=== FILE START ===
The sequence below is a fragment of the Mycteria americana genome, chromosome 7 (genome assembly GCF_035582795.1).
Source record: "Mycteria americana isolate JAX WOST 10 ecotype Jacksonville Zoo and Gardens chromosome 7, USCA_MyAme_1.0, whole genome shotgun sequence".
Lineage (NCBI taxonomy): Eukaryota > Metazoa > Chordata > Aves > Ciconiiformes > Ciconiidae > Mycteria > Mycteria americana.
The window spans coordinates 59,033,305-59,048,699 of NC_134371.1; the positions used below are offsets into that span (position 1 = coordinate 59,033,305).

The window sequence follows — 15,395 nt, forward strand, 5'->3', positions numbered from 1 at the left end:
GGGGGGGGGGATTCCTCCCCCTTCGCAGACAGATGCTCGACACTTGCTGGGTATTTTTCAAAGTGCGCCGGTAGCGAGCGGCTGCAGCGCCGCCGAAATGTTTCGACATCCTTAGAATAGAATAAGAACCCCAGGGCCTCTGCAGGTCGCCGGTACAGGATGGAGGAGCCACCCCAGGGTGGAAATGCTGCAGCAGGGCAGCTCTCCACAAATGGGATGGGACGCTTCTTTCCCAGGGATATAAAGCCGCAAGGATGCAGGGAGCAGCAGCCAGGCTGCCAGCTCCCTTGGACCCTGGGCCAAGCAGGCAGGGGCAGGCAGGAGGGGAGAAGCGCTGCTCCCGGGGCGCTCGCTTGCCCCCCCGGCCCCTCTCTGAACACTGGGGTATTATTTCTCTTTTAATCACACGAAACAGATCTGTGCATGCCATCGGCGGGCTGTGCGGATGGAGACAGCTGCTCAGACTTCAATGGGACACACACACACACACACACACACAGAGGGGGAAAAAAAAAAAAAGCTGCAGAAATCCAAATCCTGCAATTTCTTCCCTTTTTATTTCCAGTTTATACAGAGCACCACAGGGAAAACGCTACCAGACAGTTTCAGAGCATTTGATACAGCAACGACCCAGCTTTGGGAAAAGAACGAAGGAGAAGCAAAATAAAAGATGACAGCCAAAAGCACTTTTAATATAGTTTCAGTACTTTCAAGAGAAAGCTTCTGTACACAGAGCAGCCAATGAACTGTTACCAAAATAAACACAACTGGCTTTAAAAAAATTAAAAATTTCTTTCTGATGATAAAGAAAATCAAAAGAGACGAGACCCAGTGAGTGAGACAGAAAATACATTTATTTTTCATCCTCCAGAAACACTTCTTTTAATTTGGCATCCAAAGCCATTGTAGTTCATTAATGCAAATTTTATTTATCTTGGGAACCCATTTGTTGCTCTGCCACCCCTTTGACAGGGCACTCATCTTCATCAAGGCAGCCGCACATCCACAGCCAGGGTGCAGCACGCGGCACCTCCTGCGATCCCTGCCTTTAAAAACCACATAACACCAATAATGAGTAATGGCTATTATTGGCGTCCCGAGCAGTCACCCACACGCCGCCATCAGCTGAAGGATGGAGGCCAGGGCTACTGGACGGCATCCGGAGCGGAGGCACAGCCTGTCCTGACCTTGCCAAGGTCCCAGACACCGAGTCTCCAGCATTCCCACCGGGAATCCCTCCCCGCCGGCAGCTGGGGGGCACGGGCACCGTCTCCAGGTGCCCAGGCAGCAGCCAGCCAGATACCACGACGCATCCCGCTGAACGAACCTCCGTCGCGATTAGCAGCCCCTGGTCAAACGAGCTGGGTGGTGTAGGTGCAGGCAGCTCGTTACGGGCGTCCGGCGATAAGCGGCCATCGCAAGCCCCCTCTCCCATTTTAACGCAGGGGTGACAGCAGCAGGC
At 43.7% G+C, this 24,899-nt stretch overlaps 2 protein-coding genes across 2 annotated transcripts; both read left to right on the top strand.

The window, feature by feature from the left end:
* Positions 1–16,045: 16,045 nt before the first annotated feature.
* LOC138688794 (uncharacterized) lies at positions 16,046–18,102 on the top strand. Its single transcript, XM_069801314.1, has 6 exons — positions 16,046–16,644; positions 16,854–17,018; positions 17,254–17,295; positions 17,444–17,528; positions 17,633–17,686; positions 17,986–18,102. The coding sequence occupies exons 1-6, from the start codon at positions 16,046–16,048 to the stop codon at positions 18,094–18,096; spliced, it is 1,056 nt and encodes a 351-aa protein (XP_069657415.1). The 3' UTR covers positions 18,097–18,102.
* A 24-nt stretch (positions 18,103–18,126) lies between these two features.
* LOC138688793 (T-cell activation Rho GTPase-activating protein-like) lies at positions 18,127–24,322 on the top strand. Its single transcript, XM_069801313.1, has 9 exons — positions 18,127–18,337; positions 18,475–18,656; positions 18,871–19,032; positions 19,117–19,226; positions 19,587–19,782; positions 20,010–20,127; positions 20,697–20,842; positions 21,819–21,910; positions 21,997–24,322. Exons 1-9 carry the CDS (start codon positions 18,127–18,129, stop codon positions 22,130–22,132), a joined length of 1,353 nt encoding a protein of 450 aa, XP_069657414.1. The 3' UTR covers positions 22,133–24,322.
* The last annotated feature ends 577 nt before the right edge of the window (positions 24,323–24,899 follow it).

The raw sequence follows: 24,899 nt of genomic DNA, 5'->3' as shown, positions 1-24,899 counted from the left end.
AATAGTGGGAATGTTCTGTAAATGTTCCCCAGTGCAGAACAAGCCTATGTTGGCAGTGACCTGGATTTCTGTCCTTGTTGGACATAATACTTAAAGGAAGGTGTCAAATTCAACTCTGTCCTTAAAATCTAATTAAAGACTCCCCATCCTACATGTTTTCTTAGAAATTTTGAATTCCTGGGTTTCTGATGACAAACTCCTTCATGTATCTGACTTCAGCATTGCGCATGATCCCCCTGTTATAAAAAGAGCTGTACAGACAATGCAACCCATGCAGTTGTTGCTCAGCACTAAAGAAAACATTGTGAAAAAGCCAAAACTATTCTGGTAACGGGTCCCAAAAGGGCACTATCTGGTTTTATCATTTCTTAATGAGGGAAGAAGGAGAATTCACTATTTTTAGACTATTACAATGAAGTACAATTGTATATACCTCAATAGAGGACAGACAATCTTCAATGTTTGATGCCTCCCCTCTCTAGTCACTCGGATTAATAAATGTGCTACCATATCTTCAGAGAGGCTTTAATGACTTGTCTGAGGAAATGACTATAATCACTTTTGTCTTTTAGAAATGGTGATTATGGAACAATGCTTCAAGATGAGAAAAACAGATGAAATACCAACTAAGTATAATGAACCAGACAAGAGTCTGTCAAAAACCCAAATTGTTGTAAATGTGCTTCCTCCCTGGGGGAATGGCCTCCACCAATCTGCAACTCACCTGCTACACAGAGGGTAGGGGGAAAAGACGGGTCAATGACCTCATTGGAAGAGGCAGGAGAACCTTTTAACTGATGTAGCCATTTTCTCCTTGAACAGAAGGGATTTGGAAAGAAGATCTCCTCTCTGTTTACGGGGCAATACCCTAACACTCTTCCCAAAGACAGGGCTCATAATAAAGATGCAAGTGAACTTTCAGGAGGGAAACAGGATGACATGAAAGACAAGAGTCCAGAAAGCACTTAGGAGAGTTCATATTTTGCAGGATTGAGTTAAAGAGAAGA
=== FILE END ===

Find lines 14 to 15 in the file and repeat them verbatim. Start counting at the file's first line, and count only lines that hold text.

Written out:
The raw sequence follows: 24,899 nt of genomic DNA, 5'->3' as shown, positions 1-24,899 counted from the left end.
AATAGTGGGAATGTTCTGTAAATGTTCCCCAGTGCAGAACAAGCCTATGTTGGCAGTGACCTGGATTTCTGTCCTTGTTGGACATAATACTTAAAGGAAGGTGTCAAATTCAACTCTGTCCTTAAAATCTAATTAAAGACTCCCCATCCTACATGTTTTCTTAGAAATTTTGAATTCCTGGGTTTCTGATGACAAACTCCTTCATGTATCTGACTTCAGCATTGCGCATGATCCCCCTGTTATAAAAAGAGCTGTACAGACAATGCAACCCATGCAGTTGTTGCTCAGCACTAAAGAAAACATTGTGAAAAAGCCAAAACTATTCTGGTAACGGGTCCCAAAAGGGCACTATCTGGTTTTATCATTTCTTAATGAGGGAAGAAGGAGAATTCACTATTTTTAGACTATTACAATGAAGTACAATTGTATATACCTCAATAGAGGACAGACAATCTTCAATGTTTGATGCCTCCCCTCTCTAGTCACTCGGATTAATAAATGTGCTACCATATCTTCAGAGAGGCTTTAATGACTTGTCTGAGGAAATGACTATAATCACTTTTGTCTTTTAGAAATGGTGATTATGGAACAATGCTTCAAGATGAGAAAAACAGATGAAATACCAACTAAGTATAATGAACCAGACAAGAGTCTGTCAAAAACCCAAATTGTTGTAAATGTGCTTCCTCCCTGGGGGAATGGCCTCCACCAATCTGCAACTCACCTGCTACACAGAGGGTAGGGGGAAAAGACGGGTCAATGACCTCATTGGAAGAGGCAGGAGAACCTTTTAACTGATGTAGCCATTTTCTCCTTGAACAGAAGGGATTTGGAAAGAAGATCTCCTCTCTGTTTACGGGGCAATACCCTAACACTCTTCCCAAAGACAGGGCTCATAATAAAGATGCAAGTGAACTTTCAGGAGGGAAACAGGATGACATGAAAGACAAGAGTCCAGAAAGCACTTAGGAGAGTTCATATTTTGCAGGATTGAGTTAAAGAGAAGA